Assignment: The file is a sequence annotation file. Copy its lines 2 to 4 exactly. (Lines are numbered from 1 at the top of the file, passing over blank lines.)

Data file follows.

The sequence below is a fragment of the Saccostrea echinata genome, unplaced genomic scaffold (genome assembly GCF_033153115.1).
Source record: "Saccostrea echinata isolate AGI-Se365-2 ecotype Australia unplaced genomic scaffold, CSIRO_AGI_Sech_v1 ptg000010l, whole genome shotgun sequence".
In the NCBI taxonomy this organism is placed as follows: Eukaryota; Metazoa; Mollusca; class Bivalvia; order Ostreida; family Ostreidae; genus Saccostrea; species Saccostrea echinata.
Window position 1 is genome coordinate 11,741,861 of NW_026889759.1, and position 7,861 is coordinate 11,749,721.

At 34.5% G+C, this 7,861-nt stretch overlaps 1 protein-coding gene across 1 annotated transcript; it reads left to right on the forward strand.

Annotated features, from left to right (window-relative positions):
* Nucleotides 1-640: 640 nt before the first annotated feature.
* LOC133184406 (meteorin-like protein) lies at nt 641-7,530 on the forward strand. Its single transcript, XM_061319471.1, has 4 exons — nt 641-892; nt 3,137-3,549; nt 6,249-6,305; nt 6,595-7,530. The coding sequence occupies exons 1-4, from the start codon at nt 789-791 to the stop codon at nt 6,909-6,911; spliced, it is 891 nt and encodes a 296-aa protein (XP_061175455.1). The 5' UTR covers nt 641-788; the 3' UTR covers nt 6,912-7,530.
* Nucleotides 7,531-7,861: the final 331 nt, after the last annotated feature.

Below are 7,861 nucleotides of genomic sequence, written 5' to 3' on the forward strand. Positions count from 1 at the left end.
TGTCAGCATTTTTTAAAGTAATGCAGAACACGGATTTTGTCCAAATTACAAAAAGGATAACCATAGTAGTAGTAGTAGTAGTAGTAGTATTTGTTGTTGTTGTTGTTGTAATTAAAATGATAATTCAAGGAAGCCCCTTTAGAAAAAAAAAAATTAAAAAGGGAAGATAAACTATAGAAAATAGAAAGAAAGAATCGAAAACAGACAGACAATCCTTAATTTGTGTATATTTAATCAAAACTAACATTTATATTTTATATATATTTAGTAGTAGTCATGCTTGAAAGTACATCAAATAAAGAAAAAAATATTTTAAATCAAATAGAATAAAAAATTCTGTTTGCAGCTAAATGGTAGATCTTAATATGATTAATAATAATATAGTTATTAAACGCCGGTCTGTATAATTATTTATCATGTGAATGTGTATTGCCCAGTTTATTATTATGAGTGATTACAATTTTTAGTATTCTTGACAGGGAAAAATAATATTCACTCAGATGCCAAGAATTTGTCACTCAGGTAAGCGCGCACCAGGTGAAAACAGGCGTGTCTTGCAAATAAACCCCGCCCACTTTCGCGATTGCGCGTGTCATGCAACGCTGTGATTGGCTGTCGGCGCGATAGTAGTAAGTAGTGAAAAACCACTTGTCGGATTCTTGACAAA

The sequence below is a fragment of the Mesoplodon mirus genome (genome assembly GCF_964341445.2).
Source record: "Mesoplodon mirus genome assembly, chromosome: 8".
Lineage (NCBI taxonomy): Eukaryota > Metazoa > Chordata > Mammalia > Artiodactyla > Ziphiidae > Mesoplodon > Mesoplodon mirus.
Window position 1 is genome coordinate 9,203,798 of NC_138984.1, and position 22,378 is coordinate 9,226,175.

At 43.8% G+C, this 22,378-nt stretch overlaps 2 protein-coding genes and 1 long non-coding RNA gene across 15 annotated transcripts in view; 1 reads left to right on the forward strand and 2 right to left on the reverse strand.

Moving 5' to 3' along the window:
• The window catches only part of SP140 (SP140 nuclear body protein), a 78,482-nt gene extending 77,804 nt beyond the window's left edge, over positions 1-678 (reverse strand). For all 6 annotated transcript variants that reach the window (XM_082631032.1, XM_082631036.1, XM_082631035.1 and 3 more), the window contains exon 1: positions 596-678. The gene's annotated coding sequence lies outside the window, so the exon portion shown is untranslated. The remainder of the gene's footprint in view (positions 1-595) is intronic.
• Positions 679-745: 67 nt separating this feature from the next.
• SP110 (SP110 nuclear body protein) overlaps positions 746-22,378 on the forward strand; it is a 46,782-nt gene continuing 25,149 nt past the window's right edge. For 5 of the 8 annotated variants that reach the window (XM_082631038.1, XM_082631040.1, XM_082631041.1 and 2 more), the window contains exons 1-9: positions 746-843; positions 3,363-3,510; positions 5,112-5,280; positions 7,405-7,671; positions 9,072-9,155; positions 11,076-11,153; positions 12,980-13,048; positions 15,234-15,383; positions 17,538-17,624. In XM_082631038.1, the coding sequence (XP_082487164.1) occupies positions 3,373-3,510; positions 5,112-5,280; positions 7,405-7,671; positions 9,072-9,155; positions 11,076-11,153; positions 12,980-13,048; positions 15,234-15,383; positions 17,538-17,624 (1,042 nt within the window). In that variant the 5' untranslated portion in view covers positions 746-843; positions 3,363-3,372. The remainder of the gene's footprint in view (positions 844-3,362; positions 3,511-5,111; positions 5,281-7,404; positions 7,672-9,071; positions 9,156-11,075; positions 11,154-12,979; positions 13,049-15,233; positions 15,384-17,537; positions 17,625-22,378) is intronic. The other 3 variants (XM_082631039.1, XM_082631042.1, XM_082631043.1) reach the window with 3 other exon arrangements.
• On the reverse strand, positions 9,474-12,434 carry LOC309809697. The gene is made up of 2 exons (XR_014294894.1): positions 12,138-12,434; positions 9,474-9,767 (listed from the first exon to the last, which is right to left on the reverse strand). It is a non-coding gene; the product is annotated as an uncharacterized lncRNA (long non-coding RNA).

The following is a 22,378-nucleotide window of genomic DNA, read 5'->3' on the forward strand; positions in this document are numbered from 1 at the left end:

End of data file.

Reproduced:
Source record: "Saccostrea echinata isolate AGI-Se365-2 ecotype Australia unplaced genomic scaffold, CSIRO_AGI_Sech_v1 ptg000010l, whole genome shotgun sequence".
In the NCBI taxonomy this organism is placed as follows: Eukaryota; Metazoa; Mollusca; class Bivalvia; order Ostreida; family Ostreidae; genus Saccostrea; species Saccostrea echinata.
Window position 1 is genome coordinate 11,741,861 of NW_026889759.1, and position 7,861 is coordinate 11,749,721.